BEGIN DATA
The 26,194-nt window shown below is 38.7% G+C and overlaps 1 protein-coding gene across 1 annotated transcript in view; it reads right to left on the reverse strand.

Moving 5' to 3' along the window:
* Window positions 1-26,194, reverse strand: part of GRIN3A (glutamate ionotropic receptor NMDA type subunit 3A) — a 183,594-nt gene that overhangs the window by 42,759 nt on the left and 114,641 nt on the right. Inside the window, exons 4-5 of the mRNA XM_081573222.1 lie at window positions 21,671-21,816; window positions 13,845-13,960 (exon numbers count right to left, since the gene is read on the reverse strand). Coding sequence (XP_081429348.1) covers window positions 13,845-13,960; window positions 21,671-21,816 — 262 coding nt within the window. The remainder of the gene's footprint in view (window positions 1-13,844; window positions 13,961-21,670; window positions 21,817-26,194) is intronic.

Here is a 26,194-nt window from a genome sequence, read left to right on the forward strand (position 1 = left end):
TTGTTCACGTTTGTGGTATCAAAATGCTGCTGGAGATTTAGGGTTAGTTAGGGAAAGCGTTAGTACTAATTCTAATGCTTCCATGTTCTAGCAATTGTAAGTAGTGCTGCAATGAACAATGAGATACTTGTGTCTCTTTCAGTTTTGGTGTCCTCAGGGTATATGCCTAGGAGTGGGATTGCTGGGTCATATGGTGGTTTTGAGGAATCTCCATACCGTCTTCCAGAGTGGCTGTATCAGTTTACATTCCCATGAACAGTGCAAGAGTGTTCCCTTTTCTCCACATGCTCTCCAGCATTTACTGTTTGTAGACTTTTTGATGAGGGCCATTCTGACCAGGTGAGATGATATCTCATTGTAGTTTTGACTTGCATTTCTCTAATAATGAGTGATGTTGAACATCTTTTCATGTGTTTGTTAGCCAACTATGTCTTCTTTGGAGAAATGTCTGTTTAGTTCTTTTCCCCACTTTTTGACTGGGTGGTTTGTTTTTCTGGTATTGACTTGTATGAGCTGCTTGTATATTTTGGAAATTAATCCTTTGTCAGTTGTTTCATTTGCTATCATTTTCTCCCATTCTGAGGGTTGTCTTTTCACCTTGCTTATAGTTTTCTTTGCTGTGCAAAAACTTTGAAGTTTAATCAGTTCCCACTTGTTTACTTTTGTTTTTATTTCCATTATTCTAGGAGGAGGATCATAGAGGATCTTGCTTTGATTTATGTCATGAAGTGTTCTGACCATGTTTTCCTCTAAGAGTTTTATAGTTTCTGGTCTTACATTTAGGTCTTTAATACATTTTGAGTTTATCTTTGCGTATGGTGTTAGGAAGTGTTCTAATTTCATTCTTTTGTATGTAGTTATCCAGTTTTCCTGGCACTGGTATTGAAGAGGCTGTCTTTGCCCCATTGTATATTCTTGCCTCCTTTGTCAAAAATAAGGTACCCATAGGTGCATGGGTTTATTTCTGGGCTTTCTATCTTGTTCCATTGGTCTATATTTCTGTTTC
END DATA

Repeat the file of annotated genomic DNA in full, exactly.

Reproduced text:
The 26,194-nt window shown below is 38.7% G+C and overlaps 1 protein-coding gene across 1 annotated transcript in view; it reads right to left on the reverse strand.

Moving 5' to 3' along the window:
* Window positions 1-26,194, reverse strand: part of GRIN3A (glutamate ionotropic receptor NMDA type subunit 3A) — a 183,594-nt gene that overhangs the window by 42,759 nt on the left and 114,641 nt on the right. Inside the window, exons 4-5 of the mRNA XM_081573222.1 lie at window positions 21,671-21,816; window positions 13,845-13,960 (exon numbers count right to left, since the gene is read on the reverse strand). Coding sequence (XP_081429348.1) covers window positions 13,845-13,960; window positions 21,671-21,816 — 262 coding nt within the window. The remainder of the gene's footprint in view (window positions 1-13,844; window positions 13,961-21,670; window positions 21,817-26,194) is intronic.

Here is a 26,194-nt window from a genome sequence, read left to right on the forward strand (position 1 = left end):
TTGTTCACGTTTGTGGTATCAAAATGCTGCTGGAGATTTAGGGTTAGTTAGGGAAAGCGTTAGTACTAATTCTAATGCTTCCATGTTCTAGCAATTGTAAGTAGTGCTGCAATGAACAATGAGATACTTGTGTCTCTTTCAGTTTTGGTGTCCTCAGGGTATATGCCTAGGAGTGGGATTGCTGGGTCATATGGTGGTTTTGAGGAATCTCCATACCGTCTTCCAGAGTGGCTGTATCAGTTTACATTCCCATGAACAGTGCAAGAGTGTTCCCTTTTCTCCACATGCTCTCCAGCATTTACTGTTTGTAGACTTTTTGATGAGGGCCATTCTGACCAGGTGAGATGATATCTCATTGTAGTTTTGACTTGCATTTCTCTAATAATGAGTGATGTTGAACATCTTTTCATGTGTTTGTTAGCCAACTATGTCTTCTTTGGAGAAATGTCTGTTTAGTTCTTTTCCCCACTTTTTGACTGGGTGGTTTGTTTTTCTGGTATTGACTTGTATGAGCTGCTTGTATATTTTGGAAATTAATCCTTTGTCAGTTGTTTCATTTGCTATCATTTTCTCCCATTCTGAGGGTTGTCTTTTCACCTTGCTTATAGTTTTCTTTGCTGTGCAAAAACTTTGAAGTTTAATCAGTTCCCACTTGTTTACTTTTGTTTTTATTTCCATTATTCTAGGAGGAGGATCATAGAGGATCTTGCTTTGATTTATGTCATGAAGTGTTCTGACCATGTTTTCCTCTAAGAGTTTTATAGTTTCTGGTCTTACATTTAGGTCTTTAATACATTTTGAGTTTATCTTTGCGTATGGTGTTAGGAAGTGTTCTAATTTCATTCTTTTGTATGTAGTTATCCAGTTTTCCTGGCACTGGTATTGAAGAGGCTGTCTTTGCCCCATTGTATATTCTTGCCTCCTTTGTCAAAAATAAGGTACCCATAGGTGCATGGGTTTATTTCTGGGCTTTCTATCTTGTTCCATTGGTCTATATTTCTGTTTC